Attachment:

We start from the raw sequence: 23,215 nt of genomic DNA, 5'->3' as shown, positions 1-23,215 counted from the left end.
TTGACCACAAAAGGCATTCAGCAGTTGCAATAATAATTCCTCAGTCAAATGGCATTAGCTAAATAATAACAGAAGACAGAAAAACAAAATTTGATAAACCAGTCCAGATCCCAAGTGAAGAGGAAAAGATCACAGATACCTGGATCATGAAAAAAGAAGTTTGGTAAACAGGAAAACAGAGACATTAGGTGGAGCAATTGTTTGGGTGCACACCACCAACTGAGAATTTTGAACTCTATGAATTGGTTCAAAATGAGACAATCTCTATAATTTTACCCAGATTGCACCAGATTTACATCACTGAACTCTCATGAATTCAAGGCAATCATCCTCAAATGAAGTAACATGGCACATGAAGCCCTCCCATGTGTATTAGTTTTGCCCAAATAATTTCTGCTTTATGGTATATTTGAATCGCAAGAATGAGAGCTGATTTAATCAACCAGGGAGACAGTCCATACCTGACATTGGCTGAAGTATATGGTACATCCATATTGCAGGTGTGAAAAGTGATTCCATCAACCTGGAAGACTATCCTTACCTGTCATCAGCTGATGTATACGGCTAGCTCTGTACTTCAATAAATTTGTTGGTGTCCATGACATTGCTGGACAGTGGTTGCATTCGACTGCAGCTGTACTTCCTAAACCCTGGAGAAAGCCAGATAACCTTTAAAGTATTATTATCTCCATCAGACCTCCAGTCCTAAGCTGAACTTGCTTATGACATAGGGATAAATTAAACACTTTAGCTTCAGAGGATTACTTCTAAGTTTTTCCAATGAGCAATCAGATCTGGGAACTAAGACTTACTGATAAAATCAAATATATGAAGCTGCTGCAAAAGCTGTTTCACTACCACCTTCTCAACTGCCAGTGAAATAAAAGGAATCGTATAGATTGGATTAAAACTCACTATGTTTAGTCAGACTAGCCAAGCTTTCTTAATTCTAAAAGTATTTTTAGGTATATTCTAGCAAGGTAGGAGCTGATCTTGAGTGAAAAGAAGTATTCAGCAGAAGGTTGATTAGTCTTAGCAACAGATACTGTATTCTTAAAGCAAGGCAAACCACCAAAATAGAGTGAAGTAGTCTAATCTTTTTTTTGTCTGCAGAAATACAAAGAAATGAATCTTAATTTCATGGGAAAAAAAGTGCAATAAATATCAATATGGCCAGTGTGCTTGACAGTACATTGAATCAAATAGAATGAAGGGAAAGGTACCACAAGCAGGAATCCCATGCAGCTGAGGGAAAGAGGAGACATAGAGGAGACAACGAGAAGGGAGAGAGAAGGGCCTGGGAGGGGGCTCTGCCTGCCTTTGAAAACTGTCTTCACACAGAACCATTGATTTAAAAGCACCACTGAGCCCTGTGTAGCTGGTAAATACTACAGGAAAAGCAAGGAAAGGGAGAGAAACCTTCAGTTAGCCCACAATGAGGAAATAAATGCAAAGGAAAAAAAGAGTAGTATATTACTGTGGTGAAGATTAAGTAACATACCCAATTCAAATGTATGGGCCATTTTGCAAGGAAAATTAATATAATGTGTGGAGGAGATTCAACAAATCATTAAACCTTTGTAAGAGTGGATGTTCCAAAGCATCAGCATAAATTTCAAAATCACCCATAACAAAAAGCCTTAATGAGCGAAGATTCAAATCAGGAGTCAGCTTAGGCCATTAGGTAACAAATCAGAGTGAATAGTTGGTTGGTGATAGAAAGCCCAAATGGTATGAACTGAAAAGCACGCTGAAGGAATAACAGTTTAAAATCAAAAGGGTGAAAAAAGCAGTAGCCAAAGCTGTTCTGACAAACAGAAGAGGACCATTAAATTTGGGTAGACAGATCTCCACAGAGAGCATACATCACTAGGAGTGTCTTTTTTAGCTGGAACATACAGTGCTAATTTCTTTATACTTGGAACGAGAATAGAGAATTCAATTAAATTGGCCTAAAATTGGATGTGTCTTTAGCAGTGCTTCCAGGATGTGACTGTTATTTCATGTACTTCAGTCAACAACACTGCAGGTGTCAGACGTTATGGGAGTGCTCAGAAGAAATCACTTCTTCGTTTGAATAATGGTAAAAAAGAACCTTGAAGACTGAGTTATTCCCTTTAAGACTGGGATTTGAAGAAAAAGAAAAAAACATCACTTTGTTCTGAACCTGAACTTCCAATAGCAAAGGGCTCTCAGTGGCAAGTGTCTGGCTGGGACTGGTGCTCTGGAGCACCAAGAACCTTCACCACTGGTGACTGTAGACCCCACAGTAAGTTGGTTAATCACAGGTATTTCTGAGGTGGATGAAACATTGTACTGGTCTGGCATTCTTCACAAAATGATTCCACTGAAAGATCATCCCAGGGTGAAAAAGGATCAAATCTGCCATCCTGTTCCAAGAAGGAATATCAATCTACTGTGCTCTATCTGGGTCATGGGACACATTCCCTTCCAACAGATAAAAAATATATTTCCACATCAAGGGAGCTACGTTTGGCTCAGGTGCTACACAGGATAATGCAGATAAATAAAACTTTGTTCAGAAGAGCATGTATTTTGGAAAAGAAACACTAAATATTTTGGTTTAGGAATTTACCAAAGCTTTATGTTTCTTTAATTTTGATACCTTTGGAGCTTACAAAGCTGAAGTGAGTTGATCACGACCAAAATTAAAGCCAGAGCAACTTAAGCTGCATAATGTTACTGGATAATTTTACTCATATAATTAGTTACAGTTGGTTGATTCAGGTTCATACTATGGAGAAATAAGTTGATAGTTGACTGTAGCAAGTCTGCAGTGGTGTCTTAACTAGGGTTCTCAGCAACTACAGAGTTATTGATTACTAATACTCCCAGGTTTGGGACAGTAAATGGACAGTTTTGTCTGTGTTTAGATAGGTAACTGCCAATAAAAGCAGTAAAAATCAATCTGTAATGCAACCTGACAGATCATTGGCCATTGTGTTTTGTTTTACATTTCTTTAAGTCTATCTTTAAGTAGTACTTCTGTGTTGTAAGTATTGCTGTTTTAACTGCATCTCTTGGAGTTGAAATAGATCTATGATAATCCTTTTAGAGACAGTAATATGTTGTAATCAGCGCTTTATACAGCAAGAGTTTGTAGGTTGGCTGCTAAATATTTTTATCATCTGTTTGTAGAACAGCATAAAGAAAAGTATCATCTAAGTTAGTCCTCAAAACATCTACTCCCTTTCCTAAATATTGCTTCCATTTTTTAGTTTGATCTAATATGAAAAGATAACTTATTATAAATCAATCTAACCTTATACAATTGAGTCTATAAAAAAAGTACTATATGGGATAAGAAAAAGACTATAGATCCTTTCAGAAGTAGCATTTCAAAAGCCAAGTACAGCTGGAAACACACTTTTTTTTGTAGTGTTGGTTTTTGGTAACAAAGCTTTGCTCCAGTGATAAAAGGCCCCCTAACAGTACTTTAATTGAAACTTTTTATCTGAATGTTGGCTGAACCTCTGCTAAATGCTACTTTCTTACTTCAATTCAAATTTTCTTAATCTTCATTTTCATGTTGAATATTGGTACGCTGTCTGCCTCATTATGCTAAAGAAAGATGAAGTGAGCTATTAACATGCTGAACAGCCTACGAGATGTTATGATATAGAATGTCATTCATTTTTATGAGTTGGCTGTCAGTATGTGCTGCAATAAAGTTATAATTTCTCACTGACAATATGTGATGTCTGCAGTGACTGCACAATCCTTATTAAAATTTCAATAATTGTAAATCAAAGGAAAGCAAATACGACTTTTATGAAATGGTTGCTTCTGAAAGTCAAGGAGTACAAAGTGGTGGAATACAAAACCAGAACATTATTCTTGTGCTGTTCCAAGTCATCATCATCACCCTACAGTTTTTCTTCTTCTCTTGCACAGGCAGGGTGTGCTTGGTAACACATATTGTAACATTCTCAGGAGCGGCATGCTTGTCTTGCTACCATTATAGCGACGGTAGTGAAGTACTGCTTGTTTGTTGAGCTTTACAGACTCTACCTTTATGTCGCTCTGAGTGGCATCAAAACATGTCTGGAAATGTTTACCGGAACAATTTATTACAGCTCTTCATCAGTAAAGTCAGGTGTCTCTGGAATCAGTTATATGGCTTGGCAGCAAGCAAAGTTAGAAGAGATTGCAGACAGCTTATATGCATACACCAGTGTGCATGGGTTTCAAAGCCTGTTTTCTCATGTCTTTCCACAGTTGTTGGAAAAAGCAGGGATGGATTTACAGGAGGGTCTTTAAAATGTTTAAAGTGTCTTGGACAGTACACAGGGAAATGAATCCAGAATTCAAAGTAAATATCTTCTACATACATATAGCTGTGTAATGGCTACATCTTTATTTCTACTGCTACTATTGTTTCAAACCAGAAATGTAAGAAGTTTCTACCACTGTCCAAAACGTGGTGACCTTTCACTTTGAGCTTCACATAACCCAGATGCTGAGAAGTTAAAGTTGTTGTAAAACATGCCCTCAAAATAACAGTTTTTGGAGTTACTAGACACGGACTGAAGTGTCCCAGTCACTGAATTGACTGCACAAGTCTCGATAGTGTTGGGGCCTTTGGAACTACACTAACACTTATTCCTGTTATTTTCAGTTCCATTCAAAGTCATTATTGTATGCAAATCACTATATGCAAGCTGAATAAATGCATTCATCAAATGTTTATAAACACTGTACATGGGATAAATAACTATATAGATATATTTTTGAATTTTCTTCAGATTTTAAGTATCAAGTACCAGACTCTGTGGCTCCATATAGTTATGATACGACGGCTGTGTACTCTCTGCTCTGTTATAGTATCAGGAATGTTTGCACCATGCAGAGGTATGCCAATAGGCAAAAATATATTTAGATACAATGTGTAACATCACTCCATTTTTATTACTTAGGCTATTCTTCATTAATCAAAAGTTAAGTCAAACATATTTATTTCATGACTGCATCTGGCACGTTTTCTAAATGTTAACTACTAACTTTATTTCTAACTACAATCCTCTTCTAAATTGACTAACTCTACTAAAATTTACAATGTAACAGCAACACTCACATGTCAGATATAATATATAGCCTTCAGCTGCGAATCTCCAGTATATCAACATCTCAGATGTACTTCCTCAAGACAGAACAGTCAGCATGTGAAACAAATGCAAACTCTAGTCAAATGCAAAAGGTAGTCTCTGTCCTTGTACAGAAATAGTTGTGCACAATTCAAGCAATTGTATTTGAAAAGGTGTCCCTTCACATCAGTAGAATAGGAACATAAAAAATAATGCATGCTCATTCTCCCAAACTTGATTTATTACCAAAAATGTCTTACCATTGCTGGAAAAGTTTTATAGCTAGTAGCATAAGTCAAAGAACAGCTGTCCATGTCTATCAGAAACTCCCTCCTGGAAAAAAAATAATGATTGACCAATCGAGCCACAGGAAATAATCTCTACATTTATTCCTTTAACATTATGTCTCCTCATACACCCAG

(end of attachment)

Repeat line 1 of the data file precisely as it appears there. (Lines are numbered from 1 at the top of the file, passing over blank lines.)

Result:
We start from the raw sequence: 23,215 nt of genomic DNA, 5'->3' as shown, positions 1-23,215 counted from the left end.